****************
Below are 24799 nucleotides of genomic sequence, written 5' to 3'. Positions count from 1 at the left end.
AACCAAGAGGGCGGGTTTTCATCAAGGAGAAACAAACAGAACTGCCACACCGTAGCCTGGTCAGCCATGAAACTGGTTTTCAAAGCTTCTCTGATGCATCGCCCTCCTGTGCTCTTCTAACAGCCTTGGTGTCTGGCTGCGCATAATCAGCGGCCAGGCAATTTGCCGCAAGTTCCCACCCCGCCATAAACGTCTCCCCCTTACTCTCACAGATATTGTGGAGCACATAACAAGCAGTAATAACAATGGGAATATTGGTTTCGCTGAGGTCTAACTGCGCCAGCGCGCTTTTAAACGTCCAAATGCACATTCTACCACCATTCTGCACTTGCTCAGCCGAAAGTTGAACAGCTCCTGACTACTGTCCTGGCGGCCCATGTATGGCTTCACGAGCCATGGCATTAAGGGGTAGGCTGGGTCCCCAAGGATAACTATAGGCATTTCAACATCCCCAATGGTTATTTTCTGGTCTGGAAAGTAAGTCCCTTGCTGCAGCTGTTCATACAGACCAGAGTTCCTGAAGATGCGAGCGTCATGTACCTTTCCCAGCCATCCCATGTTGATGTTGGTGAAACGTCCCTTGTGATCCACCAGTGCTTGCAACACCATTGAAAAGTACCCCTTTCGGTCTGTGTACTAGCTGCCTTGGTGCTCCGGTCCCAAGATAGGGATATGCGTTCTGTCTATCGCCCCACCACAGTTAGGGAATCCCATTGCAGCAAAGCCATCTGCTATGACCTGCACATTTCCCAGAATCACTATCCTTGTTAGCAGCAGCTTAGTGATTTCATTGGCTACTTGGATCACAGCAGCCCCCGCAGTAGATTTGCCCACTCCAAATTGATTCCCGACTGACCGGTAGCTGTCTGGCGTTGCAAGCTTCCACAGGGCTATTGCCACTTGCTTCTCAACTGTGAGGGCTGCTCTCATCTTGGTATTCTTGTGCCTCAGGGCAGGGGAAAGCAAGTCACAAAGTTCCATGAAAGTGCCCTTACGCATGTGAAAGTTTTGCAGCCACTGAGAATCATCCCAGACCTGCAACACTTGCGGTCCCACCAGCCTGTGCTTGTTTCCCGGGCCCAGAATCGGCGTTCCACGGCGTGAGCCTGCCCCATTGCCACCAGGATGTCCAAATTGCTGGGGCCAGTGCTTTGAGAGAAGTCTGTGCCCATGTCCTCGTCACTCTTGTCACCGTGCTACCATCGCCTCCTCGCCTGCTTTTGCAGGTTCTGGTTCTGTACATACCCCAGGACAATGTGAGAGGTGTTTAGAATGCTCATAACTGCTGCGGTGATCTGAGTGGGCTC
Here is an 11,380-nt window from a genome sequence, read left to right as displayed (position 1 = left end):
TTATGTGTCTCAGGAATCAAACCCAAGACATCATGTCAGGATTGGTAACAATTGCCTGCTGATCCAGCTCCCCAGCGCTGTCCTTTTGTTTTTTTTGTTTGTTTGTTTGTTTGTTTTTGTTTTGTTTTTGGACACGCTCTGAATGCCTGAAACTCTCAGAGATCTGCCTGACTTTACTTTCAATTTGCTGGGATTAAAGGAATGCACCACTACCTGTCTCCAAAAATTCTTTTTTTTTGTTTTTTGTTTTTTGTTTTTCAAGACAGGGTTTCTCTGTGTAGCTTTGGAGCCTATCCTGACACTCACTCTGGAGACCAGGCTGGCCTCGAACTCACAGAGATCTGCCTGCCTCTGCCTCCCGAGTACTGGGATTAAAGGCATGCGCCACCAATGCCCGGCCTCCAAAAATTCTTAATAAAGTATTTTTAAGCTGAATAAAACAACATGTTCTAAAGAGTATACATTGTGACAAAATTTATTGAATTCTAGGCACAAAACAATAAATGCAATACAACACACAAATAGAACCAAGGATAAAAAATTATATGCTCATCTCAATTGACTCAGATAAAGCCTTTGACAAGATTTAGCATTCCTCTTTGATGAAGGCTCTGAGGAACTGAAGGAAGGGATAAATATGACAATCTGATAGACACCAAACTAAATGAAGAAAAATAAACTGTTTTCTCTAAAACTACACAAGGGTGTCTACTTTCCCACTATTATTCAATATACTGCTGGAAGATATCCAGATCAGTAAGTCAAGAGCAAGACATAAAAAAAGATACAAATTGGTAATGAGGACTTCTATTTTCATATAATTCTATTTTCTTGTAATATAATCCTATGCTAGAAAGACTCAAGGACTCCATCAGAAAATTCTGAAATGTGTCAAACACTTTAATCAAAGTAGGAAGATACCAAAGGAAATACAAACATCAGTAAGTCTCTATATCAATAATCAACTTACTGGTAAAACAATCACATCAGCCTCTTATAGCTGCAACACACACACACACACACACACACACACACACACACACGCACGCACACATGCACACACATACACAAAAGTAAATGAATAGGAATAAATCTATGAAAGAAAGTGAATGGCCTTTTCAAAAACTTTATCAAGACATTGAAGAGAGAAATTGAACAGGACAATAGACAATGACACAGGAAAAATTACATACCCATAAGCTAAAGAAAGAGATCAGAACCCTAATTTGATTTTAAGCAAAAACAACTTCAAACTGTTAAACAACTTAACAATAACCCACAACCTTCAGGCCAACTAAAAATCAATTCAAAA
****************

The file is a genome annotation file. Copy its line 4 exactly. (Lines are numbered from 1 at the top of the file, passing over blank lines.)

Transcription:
TTATGTGTCTCAGGAATCAAACCCAAGACATCATGTCAGGATTGGTAACAATTGCCTGCTGATCCAGCTCCCCAGCGCTGTCCTTTTGTTTTTTTTGTTTGTTTGTTTGTTTGTTTTTGTTTTGTTTTTGGACACGCTCTGAATGCCTGAAACTCTCAGAGATCTGCCTGACTTTACTTTCAATTTGCTGGGATTAAAGGAATGCACCACTACCTGTCTCCAAAAATTCTTTTTTTTTGTTTTTTGTTTTTTGTTTTTCAAGACAGGGTTTCTCTGTGTAGCTTTGGAGCCTATCCTGACACTCACTCTGGAGACCAGGCTGGCCTCGAACTCACAGAGATCTGCCTGCCTCTGCCTCCCGAGTACTGGGATTAAAGGCATGCGCCACCAATGCCCGGCCTCCAAAAATTCTTAATAAAGTATTTTTAAGCTGAATAAAACAACATGTTCTAAAGAGTATACATTGTGACAAAATTTATTGAATTCTAGGCACAAAACAATAAATGCAATACAACACACAAATAGAACCAAGGATAAAAAATTATATGCTCATCTCAATTGACTCAGATAAAGCCTTTGACAAGATTTAGCATTCCTCTTTGATGAAGGCTCTGAGGAACTGAAGGAAGGGATAAATATGACAATCTGATAGACACCAAACTAAATGAAGAAAAATAAACTGTTTTCTCTAAAACTACACAAGGGTGTCTACTTTCCCACTATTATTCAATATACTGCTGGAAGATATCCAGATCAGTAAGTCAAGAGCAAGACATAAAAAAAGATACAAATTGGTAATGAGGACTTCTATTTTCATATAATTCTATTTTCTTGTAATATAATCCTATGCTAGAAAGACTCAAGGACTCCATCAGAAAATTCTGAAATGTGTCAAACACTTTAATCAAAGTAGGAAGATACCAAAGGAAATACAAACATCAGTAAGTCTCTATATCAATAATCAACTTACTGGTAAAACAATCACATCAGCCTCTTATAGCTGCAACACACACACACACACACACACACACACACACACACACGCACGCACACATGCACACACATACACAAAAGTAAATGAATAGGAATAAATCTATGAAAGAAAGTGAATGGCCTTTTCAAAAACTTTATCAAGACATTGAAGAGAGAAATTGAACAGGACAATAGACAATGACACAGGAAAAATTACATACCCATAAGCTAAAGAAAGAGATCAGAACCCTAATTTGATTTTAAGCAAAAACAACTTCAAACTGTTAAACAACTTAACAATAACCCACAACCTTCAGGCCAACTAAAAATCAATTCAAAA